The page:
(NEW YORK) — October 12 marks National Savings Day, founded by Capital One with the hopes of helping people save their money and learn new strategies for doing so. It was announced at the beginning of 2017 by The Registrar at National Day Calendar and can be observed annually.
Ahead of National Savings Day, Capital One psychologist Dr. Brad Klontz, who is also a financial psychologist for Creighton University, spoke with ABC News about the emotions tied to savings and a new study uncovering an effective way people can save.
He tells ABC News that, after conducting interviews with Americans in major cities, he found positive memories tied to sentimental items could be harnessed to improve financial decision-making more effectively than a “standard lecture on the importance of savings.”
He says participants were divided into two groups. One group was presented a standard lecture on saving money, and the other was required to bring “a sentimental item from their past,” such as a teddy bear or necklace from their grandmother, to their meeting.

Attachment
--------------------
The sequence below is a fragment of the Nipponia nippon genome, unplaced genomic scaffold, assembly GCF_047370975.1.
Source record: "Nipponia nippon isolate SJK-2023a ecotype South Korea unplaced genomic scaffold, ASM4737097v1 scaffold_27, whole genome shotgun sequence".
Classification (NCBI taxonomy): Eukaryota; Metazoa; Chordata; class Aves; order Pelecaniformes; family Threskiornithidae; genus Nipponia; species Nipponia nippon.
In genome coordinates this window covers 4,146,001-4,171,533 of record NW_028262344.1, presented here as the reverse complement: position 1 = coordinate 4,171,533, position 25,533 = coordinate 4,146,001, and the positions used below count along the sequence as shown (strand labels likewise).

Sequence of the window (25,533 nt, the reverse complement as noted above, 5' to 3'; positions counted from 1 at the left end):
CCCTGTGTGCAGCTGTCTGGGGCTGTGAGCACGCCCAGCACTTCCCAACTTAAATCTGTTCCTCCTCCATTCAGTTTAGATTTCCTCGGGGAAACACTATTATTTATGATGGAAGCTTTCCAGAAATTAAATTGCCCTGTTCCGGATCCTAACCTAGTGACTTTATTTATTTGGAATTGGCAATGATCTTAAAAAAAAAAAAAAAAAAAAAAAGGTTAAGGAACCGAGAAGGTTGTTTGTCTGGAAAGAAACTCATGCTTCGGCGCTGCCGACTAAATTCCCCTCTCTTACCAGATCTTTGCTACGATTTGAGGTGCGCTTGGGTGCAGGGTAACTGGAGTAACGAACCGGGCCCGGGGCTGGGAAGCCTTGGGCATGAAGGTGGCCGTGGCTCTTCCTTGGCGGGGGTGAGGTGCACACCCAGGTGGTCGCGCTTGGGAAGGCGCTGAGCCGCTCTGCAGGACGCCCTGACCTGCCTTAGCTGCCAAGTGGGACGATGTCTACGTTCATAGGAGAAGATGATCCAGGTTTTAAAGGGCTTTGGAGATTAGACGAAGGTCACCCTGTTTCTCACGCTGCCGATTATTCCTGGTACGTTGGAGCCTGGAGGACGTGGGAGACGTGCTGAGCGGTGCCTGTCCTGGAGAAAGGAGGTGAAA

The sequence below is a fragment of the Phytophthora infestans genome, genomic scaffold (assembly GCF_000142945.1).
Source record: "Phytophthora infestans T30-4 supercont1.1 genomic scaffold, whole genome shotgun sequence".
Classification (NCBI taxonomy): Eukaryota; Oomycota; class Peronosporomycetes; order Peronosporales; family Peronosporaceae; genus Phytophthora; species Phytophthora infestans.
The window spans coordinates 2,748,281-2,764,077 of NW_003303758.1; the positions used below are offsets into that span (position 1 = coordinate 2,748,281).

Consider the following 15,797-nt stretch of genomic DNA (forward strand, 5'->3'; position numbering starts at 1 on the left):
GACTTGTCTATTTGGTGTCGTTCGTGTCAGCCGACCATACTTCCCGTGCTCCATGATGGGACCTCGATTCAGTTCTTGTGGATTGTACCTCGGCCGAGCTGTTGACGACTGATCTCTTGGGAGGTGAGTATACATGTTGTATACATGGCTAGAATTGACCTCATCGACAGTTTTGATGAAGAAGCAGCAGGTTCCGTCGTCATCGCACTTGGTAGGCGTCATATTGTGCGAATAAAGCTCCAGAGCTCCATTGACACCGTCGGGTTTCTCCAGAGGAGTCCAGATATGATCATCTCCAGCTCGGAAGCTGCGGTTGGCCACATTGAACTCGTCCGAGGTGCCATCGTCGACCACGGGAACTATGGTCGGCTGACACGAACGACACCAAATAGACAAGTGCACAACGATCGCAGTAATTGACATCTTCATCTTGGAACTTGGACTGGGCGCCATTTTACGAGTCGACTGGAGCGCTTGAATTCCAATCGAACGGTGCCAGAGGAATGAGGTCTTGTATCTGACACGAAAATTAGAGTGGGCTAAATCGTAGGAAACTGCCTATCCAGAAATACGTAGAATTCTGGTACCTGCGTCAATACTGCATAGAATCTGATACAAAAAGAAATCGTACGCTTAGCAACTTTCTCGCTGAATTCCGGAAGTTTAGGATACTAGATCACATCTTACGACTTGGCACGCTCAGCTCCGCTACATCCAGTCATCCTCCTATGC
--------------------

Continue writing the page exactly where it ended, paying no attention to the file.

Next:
He then asked those with the sentimental item to think about why it was valuable to them, uncovering the reasons why a person would save a specific item. The group proceeded to turn the conversation towards money and why they would save their money in the same way they were preserving a sentimental item. Each person in the group discussed specific saving goals.
For instance, a person would not just save money for a “vacation,” but a trip to a narrower, more meaningful destination, such as a place where their ancestors were born.
The results of the study showed people in the sentimental item group were saving three times more per month over the course of three weeks than those who took a standard lecture.
The study found by incorporating personal nostalgia and savings experiences into financial planning, it presents a strong opportunity to harness emotions in order to facilitate better and healthier financial decision-making.
Full results of his study can be found here.
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